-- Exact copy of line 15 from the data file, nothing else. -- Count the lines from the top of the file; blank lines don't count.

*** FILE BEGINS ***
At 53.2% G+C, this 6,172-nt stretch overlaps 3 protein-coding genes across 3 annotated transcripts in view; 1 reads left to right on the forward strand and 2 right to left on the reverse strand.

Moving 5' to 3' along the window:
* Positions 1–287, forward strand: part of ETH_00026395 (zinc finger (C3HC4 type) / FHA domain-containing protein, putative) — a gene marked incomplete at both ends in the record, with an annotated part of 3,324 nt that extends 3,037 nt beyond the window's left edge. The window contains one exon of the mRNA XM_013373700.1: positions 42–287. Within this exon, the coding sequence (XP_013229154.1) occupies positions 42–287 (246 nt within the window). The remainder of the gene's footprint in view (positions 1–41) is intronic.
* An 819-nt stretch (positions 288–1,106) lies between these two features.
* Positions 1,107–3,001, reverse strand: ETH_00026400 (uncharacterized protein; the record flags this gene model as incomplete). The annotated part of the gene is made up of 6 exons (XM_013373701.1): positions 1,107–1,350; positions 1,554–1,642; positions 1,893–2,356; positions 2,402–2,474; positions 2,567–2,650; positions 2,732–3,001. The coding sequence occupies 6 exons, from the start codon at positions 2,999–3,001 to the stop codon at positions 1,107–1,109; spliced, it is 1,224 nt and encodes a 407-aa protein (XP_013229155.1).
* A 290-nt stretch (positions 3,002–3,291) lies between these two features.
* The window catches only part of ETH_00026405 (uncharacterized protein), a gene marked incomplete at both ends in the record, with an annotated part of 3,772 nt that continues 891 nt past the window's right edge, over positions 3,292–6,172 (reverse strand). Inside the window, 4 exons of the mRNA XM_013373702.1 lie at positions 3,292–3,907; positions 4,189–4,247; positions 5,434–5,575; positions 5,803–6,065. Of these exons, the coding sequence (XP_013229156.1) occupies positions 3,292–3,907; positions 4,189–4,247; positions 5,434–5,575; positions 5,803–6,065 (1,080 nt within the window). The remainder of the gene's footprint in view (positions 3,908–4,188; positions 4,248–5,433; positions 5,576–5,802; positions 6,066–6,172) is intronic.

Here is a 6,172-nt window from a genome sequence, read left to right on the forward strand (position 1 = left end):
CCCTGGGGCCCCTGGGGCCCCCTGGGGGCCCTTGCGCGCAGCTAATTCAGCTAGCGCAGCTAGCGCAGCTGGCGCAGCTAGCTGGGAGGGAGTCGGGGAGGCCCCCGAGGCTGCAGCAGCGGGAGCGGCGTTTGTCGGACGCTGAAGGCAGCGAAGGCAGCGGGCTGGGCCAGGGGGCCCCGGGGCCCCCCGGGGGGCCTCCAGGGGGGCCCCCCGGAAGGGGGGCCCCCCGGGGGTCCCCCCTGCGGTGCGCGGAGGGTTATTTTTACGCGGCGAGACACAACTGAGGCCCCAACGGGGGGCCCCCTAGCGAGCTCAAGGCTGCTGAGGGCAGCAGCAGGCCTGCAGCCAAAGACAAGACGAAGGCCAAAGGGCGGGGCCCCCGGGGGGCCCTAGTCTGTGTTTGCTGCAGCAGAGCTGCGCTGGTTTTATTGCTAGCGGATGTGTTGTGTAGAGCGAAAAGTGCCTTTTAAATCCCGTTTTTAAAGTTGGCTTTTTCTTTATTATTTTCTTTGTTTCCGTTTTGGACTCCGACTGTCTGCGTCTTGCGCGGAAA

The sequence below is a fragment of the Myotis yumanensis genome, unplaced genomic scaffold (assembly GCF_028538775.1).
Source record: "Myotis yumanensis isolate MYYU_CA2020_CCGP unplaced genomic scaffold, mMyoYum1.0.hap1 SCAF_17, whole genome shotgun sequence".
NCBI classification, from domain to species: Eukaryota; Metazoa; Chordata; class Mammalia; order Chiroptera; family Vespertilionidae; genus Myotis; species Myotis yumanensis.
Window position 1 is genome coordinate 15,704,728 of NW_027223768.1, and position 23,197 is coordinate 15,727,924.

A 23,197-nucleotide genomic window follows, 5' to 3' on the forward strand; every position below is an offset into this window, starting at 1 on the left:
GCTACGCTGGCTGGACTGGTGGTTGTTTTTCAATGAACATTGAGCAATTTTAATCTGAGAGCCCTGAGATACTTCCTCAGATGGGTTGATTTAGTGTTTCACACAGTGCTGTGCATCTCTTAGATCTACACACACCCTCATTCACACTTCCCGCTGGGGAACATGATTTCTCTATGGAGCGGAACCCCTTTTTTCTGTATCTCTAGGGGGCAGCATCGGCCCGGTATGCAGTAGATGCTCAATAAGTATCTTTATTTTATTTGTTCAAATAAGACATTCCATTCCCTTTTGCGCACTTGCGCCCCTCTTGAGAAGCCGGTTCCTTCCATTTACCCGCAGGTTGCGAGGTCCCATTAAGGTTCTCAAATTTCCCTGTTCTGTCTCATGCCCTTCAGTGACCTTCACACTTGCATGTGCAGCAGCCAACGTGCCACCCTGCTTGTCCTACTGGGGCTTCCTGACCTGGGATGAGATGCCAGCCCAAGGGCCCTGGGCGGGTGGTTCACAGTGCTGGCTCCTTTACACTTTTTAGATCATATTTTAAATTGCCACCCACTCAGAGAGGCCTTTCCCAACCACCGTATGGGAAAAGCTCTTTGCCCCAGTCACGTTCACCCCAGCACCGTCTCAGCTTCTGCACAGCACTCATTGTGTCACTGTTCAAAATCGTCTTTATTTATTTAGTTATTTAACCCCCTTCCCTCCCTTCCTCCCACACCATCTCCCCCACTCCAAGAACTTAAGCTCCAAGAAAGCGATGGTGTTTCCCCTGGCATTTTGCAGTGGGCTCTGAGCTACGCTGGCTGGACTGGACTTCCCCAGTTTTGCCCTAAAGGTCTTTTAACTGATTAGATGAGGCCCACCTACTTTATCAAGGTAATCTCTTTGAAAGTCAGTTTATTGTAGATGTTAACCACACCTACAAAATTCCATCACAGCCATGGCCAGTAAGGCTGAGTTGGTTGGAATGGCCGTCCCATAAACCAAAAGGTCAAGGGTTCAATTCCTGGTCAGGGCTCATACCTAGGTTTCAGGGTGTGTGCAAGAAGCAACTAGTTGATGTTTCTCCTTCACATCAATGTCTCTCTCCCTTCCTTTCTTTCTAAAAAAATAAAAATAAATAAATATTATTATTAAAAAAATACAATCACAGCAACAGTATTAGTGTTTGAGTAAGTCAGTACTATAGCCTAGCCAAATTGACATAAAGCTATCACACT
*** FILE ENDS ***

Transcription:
GCTACGCTGGCTGGACTGGTGGTTGTTTTTCAATGAACATTGAGCAATTTTAATCTGAGAGCCCTGAGATACTTCCTCAGATGGGTTGATTTAGTGTTTCACACAGTGCTGTGCATCTCTTAGATCTACACACACCCTCATTCACACTTCCCGCTGGGGAACATGATTTCTCTATGGAGCGGAACCCCTTTTTTCTGTATCTCTAGGGGGCAGCATCGGCCCGGTATGCAGTAGATGCTCAATAAGTATCTTTATTTTATTTGTTCAAATAAGACATTCCATTCCCTTTTGCGCACTTGCGCCCCTCTTGAGAAGCCGGTTCCTTCCATTTACCCGCAGGTTGCGAGGTCCCATTAAGGTTCTCAAATTTCCCTGTTCTGTCTCATGCCCTTCAGTGACCTTCACACTTGCATGTGCAGCAGCCAACGTGCCACCCTGCTTGTCCTACTGGGGCTTCCTGACCTGGGATGAGATGCCAGCCCAAGGGCCCTGGGCGGGTGGTTCACAGTGCTGGCTCCTTTACACTTTTTAGATCATATTTTAAATTGCCACCCACTCAGAGAGGCCTTTCCCAACCACCGTATGGGAAAAGCTCTTTGCCCCAGTCACGTTCACCCCAGCACCGTCTCAGCTTCTGCACAGCACTCATTGTGTCACTGTTCAAAATCGTCTTTATTTATTTAGTTATTTAACCCCCTTCCCTCCCTTCCTCCCACACCATCTCCCCCACTCCAAGAACTTAAGCTCCAAGAAAGCGATGGTGTTTCCCCTGGCATTTTGCAGTGGGCTCTGAGCTACGCTGGCTGGACTGGACTTCCCCAGTTTTGCCCTAAAGGTCTTTTAACTGATTAGATGAGGCCCACCTACTTTATCAAGGTAATCTCTTTGAAAGTCAGTTTATTGTAGATGTTAACCACACCTACAAAATTCCATCACAGCCATGGCCAGTAAGGCTGAGTTGGTTGGAATGGCCGTCCCATAAACCAAAAGGTCAAGGGTTCAATTCCTGGTCAGGGCTCATACCTAGGTTTCAGGGTGTGTGCAAGAAGCAACTAGTTGATGTTTCTCCTTCACATCAATGTCTCTCTCCCTTCCTTTCTTTCTAAAAAAATAAAAATAAATAAATATTATTATTAAAAAAATACAATCACAGCAACAGTATTAGTGTTTGAGTAAGTCAGTACTATAGCCTAGCCAAATTGACATAAAGCTATCACACT